Editor's Note: Ria de Grassi is the director of livestock, animal health and welfare for the California Farm Bureau Federation.
Everyone is busy. And when you're busy, planning for an emergency tends to drop down—or off—one's priority to-do list. Emergencies typically, and thankfully, tend to be rare occurrences. But when a rare event becomes real, we're all glad that someone made the time to plan and train for it.
Animal emergency preparedness is something everyone—including farmers—should exercise. In California, a broad, coordinated effort is underway to address emergencies affecting all animals, including not just dogs and cats, but also livestock, poultry and farmed fish. Planning includes emergencies such as fires, floods, earthquakes, heat waves, loss of power, a prolonged freeze and more.
To incorporate animals into overall disaster planning and relief efforts, California created the California Animal Response Emergency System. The development of CARES began more than 10 years ago; it is a huge undertaking intended to guide official operational planning for animal emergencies in communities across our state.
Geographically diverse California has more than 38 million people plus an animal population also in the millions. American Veterinary Medical Association polls in 2012 revealed that nearly 6.7 million dogs and 7.1 million cats call California home. According to the California Department of Food and Agriculture, more than 5.3 million cattle (beef and dairy), 800,000 sheep, goats and hogs, and millions of poultry reside here, too. Add to that an estimated 700,000 horses or more, and we can see that disaster planning is more than a challenge—it's an imperative.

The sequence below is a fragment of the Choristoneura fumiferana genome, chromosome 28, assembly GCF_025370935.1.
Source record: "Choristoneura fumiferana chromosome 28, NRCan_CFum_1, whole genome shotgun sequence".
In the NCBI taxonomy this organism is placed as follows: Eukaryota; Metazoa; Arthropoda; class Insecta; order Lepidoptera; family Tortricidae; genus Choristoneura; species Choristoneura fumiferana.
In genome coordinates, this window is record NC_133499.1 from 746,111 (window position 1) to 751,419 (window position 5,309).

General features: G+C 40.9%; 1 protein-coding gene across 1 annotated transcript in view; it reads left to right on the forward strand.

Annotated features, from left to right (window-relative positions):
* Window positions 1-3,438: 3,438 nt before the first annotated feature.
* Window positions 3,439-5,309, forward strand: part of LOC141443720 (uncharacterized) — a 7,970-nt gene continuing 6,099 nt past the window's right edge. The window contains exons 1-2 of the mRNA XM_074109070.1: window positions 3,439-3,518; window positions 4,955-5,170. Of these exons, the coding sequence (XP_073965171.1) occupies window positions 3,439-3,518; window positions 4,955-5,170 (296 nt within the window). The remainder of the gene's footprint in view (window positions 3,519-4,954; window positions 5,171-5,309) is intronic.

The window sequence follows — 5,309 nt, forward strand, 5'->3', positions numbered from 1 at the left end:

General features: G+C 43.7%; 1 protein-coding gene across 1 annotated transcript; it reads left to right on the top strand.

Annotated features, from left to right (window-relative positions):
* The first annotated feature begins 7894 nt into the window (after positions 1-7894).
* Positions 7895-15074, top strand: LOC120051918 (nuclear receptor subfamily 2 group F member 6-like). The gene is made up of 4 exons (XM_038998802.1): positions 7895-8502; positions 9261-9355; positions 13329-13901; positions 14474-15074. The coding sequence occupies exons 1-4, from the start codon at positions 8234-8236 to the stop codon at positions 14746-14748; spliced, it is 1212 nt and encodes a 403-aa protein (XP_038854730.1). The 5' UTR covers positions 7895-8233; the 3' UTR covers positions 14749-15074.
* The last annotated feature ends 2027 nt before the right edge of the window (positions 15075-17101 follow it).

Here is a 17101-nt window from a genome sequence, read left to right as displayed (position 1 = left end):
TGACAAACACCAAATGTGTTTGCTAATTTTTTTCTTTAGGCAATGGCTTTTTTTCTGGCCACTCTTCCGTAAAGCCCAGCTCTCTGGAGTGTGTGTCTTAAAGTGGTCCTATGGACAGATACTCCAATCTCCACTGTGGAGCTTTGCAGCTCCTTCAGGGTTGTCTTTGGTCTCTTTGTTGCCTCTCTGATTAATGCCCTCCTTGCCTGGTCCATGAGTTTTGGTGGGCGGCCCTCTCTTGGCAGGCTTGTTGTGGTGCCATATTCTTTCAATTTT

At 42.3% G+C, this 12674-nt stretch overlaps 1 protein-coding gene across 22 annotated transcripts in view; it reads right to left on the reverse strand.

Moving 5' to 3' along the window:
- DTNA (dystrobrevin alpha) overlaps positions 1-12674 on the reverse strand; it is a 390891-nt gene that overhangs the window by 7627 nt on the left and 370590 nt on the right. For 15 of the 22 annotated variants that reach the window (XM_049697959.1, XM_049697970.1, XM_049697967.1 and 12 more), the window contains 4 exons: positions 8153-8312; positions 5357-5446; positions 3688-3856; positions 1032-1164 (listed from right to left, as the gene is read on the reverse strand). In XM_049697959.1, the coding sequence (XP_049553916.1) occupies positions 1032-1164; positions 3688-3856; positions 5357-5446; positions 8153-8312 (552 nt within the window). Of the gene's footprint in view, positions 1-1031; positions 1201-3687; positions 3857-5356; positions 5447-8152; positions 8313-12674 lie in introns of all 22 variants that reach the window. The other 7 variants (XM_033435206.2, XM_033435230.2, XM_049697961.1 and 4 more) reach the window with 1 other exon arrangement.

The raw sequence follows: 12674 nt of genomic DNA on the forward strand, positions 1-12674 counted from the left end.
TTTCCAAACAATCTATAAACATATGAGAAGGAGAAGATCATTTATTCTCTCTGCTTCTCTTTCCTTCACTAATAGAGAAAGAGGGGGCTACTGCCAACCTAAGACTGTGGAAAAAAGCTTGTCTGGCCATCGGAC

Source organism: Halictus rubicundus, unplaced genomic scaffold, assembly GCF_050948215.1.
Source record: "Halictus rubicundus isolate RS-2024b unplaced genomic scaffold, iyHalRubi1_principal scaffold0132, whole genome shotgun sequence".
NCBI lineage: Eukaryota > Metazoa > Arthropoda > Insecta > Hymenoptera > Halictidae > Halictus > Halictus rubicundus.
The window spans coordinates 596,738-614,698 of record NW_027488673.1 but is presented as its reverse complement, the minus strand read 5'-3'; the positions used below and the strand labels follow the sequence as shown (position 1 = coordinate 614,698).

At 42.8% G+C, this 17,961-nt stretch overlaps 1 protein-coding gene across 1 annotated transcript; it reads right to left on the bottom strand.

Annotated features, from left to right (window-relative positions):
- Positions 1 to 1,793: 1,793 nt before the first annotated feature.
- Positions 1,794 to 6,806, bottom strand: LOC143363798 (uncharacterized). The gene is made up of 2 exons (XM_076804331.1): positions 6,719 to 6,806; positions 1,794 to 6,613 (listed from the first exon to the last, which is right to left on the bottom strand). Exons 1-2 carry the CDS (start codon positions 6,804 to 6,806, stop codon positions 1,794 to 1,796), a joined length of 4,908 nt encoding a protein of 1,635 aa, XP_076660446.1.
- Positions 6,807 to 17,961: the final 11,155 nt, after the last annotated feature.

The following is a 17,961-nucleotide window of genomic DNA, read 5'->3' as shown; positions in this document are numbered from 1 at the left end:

During a disaster, people often insist on remaining with their animals rather than evacuating, which, although noble, can be problematic with potentially tragic consequences for animals and humans alike. If agencies have plans in place to care for animals during disasters—and communicate those plans efficiently during an emergency—people, animals and first responders will all benefit.
State law requires the Governor's Office of Emergency Services to adopt and incorporate the CARES program, developed under the oversight of CDFA, into the standardized emergency management system. This is a smart strategy because it includes planning and mitigation, search and rescue, evacuation, transport, sheltering, veterinary care and recovery, such as reuniting animals with owners. Whether an emergency is confined to a single farm or affects an entire region, effective planning makes response and recovery efforts less distressing and less costly, too. CARES provides resources for the public, businesses, shelters and emergency officials in their local planning efforts for animals in disaster situations.